Gaye Chan's triptychs, from Doubt's Shadow, reveal her fascination with multiplicity and contradiction. She writes, 'At the edge where nature and culture meet, I often find our histories. I find ambitions and failures, hungers and regrets, doubts and affections. But mostly, I find all those purposes that I have invented for my life.' Chan's self-reflection becomes the point of departure for the exploration of what gives shape to humanity's quest to understand and explain physical and metaphysical experience.
In the first triptych, the series begins with a photograph of Chan's sculpted miniature concrete blocks, architectural fragments, classical figures, and barbed wire which appear heaped after some vague episode of destruction. In this image, scale is manipulated and the miniatures photographed from a bird's eye view make it plausible that some force has caused the stock market to crash or the National Gallery to explode; regardless of what event has occurred, objects that reference stability and refinement lay in shambles. The next image is a tuft of grass, a surface that most would see as relatively flat, but Chan represents it as dense and deep, swirled by the wind, or by a machine. This image looks at the earth's surface and the feeling that emanates is that the grass, like the building in ruins, has been played with by some larger force, or fate, that in turn dictates it's form. In the last image in this triptych, a hand backs a tiny white-collar shirt made by Chan out of tissue paper.
Again, Chan suggests an omnipresent force, a human hand, and uses photographic scale to reinforce the power of this hand. One can't be sure whether this hand watches over the shoulder of the white-collar worker in a protective way, in that it does possess a certain angelic light, or whether the hand is about to squelch some act of individuality, like Chan's desire to wear this shirt-- a representation of male professionalism. Again, there is the overriding theme that forms, whether the institution, the earth's materials, or the individual, are subject to malleability by the existence of predetermined ideas, by disguised powers or as Chan's imagery suggests, a hybrid construction of both.
In the center image from the second triptych in Doubt's Shadow, a leaf is caught in a nebula of grass. Preceding is an image of a cardboard ladder and it's shadow, both leading in different directions while an acupuncture ear model listens into darkness. Has this ladder been dropped from above as a result of the ear's careful listening to some indistinguishable voice or does it suggest the availability of some spiritual elevation as a result of listening... or... is it that the science of acupuncture can elevate the body to a place of balance if one braves the ascent. Ambiguity suggests Chan's own doubt about what path, faith or reason, nature or culture, eastern or western, will reveal the answers.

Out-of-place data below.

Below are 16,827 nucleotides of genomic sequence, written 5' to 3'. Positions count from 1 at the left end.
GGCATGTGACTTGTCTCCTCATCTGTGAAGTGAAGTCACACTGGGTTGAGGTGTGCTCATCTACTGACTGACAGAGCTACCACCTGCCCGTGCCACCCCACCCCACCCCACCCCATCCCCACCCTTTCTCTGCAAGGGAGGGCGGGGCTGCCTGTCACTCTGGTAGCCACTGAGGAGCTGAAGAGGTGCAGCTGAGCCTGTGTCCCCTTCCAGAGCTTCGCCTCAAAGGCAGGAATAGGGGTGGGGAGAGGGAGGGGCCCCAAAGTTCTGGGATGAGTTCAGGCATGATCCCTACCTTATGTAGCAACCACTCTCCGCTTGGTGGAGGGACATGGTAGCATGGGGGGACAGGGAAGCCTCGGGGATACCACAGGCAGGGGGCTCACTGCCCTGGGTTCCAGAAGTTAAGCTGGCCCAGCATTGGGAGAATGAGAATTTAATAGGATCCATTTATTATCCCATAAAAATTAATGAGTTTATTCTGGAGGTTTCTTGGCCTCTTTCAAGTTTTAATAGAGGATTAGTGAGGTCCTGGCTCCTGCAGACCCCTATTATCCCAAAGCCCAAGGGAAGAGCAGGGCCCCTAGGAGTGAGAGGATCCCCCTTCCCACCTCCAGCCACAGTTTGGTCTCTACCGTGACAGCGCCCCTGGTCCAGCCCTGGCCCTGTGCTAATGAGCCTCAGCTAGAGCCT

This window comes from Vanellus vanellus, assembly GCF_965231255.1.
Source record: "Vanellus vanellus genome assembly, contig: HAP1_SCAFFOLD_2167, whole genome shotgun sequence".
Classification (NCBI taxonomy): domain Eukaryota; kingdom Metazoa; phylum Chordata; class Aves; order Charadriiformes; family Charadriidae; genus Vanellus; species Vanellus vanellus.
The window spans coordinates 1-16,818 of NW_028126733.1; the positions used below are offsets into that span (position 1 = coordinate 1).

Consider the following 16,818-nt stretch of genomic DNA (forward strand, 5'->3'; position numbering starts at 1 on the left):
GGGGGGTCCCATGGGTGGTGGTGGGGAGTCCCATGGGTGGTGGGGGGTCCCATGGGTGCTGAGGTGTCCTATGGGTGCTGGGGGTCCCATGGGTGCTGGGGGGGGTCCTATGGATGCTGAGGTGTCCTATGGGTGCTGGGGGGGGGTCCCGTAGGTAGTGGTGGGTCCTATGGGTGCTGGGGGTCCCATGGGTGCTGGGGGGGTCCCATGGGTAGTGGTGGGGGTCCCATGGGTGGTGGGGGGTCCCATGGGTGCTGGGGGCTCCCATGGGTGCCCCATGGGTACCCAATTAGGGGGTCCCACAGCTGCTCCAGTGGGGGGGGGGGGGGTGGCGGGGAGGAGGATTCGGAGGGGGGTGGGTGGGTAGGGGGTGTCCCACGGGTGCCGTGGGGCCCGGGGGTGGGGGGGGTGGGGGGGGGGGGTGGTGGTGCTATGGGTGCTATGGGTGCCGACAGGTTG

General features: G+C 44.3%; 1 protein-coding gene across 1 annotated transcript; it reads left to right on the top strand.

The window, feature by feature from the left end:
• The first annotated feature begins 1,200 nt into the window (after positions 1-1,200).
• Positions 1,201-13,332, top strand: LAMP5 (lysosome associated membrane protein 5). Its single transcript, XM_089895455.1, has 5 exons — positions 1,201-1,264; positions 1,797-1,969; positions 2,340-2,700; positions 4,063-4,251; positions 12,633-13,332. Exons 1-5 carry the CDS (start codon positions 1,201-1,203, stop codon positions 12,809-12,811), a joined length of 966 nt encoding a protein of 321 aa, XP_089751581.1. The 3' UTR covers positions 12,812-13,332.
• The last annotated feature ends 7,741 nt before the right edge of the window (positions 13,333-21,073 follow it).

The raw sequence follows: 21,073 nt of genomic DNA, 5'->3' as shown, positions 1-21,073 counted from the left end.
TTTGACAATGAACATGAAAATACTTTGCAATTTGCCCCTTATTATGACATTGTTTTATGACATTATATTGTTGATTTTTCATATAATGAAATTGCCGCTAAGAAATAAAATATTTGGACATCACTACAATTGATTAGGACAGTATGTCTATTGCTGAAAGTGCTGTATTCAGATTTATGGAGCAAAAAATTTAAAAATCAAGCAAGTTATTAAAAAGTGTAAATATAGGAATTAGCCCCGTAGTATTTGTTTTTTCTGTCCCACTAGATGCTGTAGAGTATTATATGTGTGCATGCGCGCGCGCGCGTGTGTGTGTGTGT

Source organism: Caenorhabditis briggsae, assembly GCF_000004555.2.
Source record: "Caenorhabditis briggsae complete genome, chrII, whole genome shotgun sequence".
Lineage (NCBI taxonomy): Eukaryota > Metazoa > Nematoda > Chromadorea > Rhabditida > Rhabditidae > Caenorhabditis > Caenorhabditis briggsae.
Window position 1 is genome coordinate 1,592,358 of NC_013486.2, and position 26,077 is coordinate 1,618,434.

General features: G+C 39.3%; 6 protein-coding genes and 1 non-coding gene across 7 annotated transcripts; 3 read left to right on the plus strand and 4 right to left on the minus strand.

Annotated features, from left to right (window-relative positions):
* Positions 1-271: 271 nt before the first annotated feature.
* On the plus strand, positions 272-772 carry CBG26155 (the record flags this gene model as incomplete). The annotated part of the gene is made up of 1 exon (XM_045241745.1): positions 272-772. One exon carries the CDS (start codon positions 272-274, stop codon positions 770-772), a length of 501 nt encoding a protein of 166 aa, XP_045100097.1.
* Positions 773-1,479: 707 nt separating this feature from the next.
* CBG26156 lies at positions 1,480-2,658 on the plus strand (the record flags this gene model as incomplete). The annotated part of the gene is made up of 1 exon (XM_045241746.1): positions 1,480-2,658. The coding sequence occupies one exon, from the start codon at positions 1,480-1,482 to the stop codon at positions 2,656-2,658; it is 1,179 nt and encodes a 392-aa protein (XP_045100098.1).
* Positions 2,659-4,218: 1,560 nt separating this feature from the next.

The triptych, also offers a metaphor for Chan's experience as an Asian-American, immigrant, lesbian, and woman who must transgress and choose between many belief systems. In the last image in this triptych, Chan builds a transparent torso from sticks, a measuring device, a calf's heart, the ground below, and faint water markings and scratches that seem to come from above. This body is built from scientific equations and natural elements. Its juxtaposition with the ear and the leaf suggest both the absurdity and the profundity of human reliance on spirituality and cosmic powers to fill the hollowed body's core with purpose and meaning. Chan reinforces the notion by building these metaphysical ideas out of cardboard or a decaying leaf suggesting that the beliefs are only as sturdy as the materials from which they are constructed metaphorically but never-the-less have the power to appear strong.
Chan's photographs create beautiful tension. She illustrates certainty and skepticism about what she 'should' believe while showing the interdependence of these two modes of thinking. The two are literally at play in Chan's mind and her response to this reality is to play back by representing that which appears to be fixed and understood with a shadow of doubt and a hint of skepticism. As she takes power structures and beliefs apart and puts them back together photographically, Chan's process is to '...doubt and re-evaluate all my actions, their motivations, my beliefs, the histories and experiences (both personal and collective) that shape my decisions.' She says that, 'Doubt is the only thing that saves me from unchecked vanity, hedonism, corruption, and stagnation.'
Gaye Chan is a Professor of Photography at the University of Hawaii at Manoa. She participated in Light Work's Artist-In-Residence Program in May 1993.
Amy Hufnagel (c)1993.